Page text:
We are supporting Code Club, and so should you!
Much has been made of the recent announcement of the Year of Code and the underwhelming interview on Newsnight of Lottie Dexter which contained some selected footage from what appears to be a class on jQuery, possibly by Code First:Girls in which coding is described twice as gobbledegook and went on to have Lottie Dexter announce that she was unable to code. This is not ideal for the director of an organisation that is supposed to inspire and promote the teaching of coding. I don’t demand a string of coding accomplishments from such a position, it is just that without a basic understanding of coding it is hard to articulate how much fun it is. Computing in schools fell apart as a subject in the mid 90s, the emphasis changed from doing programming projects and educational activities to using spreadsheets, word-processors and desktop database applications. In many schools the teaching the foundational skills of computing was replaced by Microsoft Office training. This is not the same, and something I have been concerned about for many years, it is one reason I was involved with supporting the Open Source Schools project around the time of the end of BECTA and one reason why we exhibited at BETT and introduced teachers to the OLPC project and the thinking behind it. A couple of years ago when taking my eldest to an open day at a local secondary school the first words out of the mouth of the teacher when we got to the ICT room were “Don’t worry, there is no coding in this subject”. We selected a different school.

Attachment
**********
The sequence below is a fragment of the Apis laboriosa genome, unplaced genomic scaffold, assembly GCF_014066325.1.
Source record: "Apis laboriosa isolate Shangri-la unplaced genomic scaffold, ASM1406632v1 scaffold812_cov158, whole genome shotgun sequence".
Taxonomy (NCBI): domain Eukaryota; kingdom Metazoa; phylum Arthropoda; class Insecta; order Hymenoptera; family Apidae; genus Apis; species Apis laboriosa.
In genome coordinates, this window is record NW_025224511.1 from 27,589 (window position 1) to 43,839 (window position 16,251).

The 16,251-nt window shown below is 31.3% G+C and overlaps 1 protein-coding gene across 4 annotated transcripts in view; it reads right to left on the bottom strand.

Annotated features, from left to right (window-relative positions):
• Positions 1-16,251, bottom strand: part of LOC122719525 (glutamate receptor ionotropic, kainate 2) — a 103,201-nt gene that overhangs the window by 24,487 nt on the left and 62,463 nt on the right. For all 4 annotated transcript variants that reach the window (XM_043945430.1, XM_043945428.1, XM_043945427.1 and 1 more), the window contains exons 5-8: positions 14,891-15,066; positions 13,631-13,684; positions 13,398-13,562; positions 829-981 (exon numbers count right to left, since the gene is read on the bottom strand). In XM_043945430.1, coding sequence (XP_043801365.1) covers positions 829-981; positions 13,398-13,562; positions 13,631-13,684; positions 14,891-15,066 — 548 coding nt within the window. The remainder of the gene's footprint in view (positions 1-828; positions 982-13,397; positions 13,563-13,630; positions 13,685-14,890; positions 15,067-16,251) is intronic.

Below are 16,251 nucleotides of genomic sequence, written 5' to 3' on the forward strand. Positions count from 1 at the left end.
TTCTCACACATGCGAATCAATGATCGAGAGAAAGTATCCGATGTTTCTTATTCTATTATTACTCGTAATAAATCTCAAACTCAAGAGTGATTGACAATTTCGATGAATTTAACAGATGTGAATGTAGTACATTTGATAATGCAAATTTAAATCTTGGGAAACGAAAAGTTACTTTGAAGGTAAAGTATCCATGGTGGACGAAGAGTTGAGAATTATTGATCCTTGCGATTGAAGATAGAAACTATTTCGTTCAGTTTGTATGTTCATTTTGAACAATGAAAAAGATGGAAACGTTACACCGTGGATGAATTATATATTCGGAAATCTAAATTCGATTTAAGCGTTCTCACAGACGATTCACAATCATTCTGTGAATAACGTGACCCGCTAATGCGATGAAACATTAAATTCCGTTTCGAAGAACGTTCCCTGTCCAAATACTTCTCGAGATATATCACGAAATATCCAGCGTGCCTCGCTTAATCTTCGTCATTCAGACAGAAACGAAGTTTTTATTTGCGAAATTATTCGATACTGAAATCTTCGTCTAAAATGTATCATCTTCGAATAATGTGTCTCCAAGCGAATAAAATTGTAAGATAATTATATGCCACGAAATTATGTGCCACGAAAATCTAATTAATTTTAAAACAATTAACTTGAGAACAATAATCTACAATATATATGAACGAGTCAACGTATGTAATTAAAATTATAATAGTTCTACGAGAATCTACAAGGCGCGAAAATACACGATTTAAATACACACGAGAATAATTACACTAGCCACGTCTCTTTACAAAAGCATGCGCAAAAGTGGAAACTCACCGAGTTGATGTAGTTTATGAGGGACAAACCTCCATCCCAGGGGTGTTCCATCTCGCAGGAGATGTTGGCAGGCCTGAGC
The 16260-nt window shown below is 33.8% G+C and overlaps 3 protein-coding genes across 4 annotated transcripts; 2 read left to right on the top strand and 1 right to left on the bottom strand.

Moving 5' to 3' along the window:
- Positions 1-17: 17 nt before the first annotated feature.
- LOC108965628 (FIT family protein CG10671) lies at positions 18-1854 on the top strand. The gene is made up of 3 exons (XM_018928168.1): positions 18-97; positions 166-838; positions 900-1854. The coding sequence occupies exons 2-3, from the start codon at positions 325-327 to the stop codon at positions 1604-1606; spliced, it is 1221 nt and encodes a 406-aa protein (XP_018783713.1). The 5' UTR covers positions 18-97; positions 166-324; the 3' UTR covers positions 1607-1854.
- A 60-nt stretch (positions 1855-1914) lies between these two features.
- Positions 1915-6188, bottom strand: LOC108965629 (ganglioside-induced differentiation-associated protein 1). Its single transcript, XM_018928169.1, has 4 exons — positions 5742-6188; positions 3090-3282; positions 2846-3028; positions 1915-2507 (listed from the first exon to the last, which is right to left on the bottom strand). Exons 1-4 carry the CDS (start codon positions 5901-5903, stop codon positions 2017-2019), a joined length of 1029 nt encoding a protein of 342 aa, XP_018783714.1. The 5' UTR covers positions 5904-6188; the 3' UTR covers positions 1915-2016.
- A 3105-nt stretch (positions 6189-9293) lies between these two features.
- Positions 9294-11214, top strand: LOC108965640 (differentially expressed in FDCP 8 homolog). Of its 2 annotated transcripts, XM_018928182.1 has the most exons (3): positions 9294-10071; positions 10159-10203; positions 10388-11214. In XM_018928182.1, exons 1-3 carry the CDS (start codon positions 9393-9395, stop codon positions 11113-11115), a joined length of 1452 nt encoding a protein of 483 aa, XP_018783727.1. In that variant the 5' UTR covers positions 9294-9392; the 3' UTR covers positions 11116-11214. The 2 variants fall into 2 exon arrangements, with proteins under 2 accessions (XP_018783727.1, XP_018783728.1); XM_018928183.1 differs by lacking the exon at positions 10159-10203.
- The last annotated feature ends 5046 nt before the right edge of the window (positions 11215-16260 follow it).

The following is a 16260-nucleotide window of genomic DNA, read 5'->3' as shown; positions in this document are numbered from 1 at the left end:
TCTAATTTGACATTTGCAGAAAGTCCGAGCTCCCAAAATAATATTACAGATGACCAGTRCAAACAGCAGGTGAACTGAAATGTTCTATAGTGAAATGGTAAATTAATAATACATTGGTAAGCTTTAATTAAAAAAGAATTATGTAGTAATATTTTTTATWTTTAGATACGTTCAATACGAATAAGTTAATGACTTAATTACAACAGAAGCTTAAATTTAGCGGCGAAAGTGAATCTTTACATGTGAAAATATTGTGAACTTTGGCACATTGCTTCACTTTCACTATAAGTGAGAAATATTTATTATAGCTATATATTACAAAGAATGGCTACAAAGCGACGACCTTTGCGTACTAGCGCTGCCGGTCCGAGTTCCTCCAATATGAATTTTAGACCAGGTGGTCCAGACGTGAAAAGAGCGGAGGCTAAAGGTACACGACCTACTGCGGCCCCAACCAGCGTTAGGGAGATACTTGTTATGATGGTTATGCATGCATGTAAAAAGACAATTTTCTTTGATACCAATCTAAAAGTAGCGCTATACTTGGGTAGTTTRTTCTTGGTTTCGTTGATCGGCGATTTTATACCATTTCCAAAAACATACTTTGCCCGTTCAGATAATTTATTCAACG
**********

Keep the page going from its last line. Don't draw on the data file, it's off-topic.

This is all quite sad, but it is fixable. Coding is fun and easy, teaching it is fun and easy. I know this because I do it. Every Tuesday afternoon this term I am visiting a school a few miles away to run an after school Code Club. We are doing programming projects using Scratch, here is the project we did this week, it is a fruit machine that cycles through a few images and you click the images to stop and try to get them all to line up.
Part of the code required to do this looks like this:
It is programmed by dragging and dropping the commands from a palette of options (which is particularly great on an interactive whiteboard), no typing or spelling errors involved and the club of year 5 (age 9) programmers now know about variables, random numbers, if statements, infinite loops, bounded loops, signals, events and designing a fun game by balancing parameters to make it not too easy and not too hard. They have been trying things out, experimenting, getting things wrong and figuring out what the problem is and what they need to do in order to get the outcome they want. This is computing and it is the foundation of the skills we want coming into the industry.
I would encourage everyone in the IT industry, or with an interest in IT in the UK (and elsewhere, but some of this is UK specific) to get involved in Code Club . The Code Club website allows schools to say that they would like to have a Code Club, and volunteers to search for schools in their area that want one. This means that you do not have to approach the school and start by explaining what it is all about and why they should want to have a Code Club. They already know that bit, it means you have to do nothing to “sell” the concept to the school. The activity plans are great, the coders love them and you don’t have to decide what you are going to do each week, that is all done for you. There is a bit of admin and checking that is done in advance, you get a security check called a DBS, but that is all arranged and paid for by STEMNET.
I don’t know if the Year of Code organisation will make any particular contribution itself, but the Newsnight appearance and subsequent kerfuffle has certainly brought some attention on the efforts of Code Club, Young Rewired State, the Raspberry Pi foundation and some other organisations which are actively working to bring the fun of coding back into UK schools and this is a good thing.